Sunday, March 23, 2014

The Natural History Museum, London

I'm currently reading a truly fascinating non-fiction book, 'Between Man and Beast: An unlikely explorer, The evolution debate, And the African adventure that took the Victorian world by storm'. Penned by Monte Reel, I first picked up this book at Chapters, minutes before seeing the Lego movie. Distracted by the sheer awesomeness of said movie, and the two other books I purchased that day, this one hid out under a pile of laundry for a couple weeks. (yes it is possible in my apartment to have a pile of laundry stay in one place for that long... ah well).

Getting to the point, I picked up the book to start reading it today and it is thus far epic. Following the story of Paul Du Chaillu as he adventures into Africa to go after the near mythical gorilla, with alternating chapters featuring the dawn of the Natural History Museum, the evolution debate and Darwin's writing and publishing of 'The Origin of Species.' The book reads like some perfectly crafted, terribly exciting fictional tale; it's truly amazing just how exciting the dawn of modern science really was! (for an equally enthralling tale of discovery, try Francis Crick's What Mad Pursuit).

When I finish reading, I'll have to write a review post on the book overall, in the mean time however, I realize I haven't shared my photos from my visits to the Natural History Museum in London from this past summer. So lets finish out this post with all this pictures of taxidermied animals you could ever want to see (which aren't featured on the Bloggess).

The Museum exterior is beautiful, and covered with examples of flora and fauna. Fun point from Between Man and Beast, one wing is covered with (at the time) still living species and the other with extinct ones. This was an effort of the museum driving force Richard Owen to establish that there is no connection between extinct species and current ones, in an effort to discredit growing support for transmutation (which would become the theory of evolution).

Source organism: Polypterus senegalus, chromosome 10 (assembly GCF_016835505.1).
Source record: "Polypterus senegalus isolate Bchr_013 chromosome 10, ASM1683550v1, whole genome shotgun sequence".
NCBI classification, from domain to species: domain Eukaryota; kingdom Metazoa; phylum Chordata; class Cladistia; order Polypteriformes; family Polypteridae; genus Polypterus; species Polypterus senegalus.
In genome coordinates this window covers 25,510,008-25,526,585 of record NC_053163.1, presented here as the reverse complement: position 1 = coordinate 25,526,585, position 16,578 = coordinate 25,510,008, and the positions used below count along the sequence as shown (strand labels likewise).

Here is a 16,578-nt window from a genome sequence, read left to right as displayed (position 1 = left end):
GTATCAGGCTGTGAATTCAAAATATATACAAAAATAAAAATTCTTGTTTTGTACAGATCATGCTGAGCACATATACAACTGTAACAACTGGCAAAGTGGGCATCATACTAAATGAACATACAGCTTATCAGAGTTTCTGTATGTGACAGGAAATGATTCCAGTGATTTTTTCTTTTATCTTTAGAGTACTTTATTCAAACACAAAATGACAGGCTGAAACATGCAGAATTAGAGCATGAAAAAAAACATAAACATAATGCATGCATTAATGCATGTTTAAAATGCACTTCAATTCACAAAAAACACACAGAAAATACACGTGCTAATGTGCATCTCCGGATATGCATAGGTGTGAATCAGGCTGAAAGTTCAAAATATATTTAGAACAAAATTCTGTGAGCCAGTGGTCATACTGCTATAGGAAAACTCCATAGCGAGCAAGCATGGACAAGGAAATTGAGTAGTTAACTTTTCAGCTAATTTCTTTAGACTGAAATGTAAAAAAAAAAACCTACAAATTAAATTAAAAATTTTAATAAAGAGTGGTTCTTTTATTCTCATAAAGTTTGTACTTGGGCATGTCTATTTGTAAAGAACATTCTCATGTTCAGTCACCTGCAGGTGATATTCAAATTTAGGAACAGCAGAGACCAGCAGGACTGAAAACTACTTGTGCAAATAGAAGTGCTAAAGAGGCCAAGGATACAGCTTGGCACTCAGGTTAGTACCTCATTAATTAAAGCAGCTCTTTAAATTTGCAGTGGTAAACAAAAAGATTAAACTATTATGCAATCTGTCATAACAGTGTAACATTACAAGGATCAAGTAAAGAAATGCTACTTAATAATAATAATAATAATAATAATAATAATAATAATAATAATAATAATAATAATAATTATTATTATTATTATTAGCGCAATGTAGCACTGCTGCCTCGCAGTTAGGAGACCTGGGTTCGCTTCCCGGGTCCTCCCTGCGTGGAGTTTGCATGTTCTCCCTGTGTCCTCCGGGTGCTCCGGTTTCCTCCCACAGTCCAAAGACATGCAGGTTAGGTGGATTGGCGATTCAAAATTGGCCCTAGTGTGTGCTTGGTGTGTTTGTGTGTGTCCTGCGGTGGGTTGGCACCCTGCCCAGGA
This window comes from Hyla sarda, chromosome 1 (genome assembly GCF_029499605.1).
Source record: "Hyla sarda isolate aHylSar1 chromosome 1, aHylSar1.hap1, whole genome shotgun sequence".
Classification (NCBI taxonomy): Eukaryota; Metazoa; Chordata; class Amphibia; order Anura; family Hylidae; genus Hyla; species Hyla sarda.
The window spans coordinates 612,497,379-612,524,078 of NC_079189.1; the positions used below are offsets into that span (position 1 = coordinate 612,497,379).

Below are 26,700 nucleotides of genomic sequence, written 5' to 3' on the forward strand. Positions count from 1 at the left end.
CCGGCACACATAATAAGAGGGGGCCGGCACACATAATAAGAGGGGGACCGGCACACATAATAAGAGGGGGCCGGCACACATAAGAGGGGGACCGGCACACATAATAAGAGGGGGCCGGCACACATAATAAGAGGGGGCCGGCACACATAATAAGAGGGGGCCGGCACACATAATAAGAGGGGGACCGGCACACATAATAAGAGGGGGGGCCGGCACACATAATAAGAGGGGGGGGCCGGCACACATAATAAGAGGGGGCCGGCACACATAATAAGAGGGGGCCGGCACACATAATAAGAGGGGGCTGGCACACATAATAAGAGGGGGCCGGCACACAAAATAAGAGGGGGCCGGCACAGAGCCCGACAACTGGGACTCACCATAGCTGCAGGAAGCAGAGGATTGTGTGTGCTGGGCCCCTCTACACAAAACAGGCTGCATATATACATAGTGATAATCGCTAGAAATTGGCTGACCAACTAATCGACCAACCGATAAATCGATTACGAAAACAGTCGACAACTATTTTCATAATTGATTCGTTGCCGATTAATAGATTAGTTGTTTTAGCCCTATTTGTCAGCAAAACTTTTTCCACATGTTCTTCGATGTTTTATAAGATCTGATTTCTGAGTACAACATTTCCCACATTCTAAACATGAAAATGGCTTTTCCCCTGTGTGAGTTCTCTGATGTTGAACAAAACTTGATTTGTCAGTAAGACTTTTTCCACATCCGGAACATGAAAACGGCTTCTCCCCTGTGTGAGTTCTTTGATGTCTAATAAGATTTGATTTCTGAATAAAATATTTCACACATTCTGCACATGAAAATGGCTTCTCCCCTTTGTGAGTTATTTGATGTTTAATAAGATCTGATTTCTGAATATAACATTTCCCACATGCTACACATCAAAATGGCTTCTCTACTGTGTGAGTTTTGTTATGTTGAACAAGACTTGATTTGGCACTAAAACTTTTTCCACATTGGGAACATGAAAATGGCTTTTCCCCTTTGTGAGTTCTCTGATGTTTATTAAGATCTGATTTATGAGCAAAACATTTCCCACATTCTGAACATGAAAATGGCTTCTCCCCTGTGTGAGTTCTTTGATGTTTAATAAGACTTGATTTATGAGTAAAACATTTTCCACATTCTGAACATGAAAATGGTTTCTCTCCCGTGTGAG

The hall of dinosaurs was pretty cool, though it has nothing on the Royal Tyrrell Museum, right here in Alberta.

 The hall of mammals was amazing, especially when you consider than many of the specimens are over 100 years old.

A photo montage of everyone's favourite extinct flightless bird, the dodo!

And finally, me with my main man (sorry Kevin) Darwin! (speaking of which the Darwin center recent addition at the Museum was a huge let down... although I suppose would be great for kids and lay audiences).

Public museums like this one, and ones all across the US and Canada are one of the most important things for disseminating science, and raising interest in our natural world. Best of all, admission is often free or inexpensive (usually in the form of a donation). I highly encourage you to find the nearest natural history museum or science center and spend a day (importantly you should not be in a rush, take the time to read the information presented with the specimens or displays) and explore your own world a little more. You never know in what way you might be inspired.

If you can't get out to a physical museum anytime soon, I highly, highly recommend you spend some youtube time with Emily of The Brain Scoop. As a volunteer at the U. of Montanna Zoological Museum, and now a feature of the Field Museum in Chicago, you get to go behind the scenes and discover first hand a little more about our natural world!

1 comment:

  1. I also enjoyed being there. I highly recommend this museum. So if you plan to go out, coming to Museum. The Natural History Museum will definitely be a great choice. You’ll learn a great deal and find some welcome surprises when you visit it. I even wrote a paper writing services that my professor told us to do so.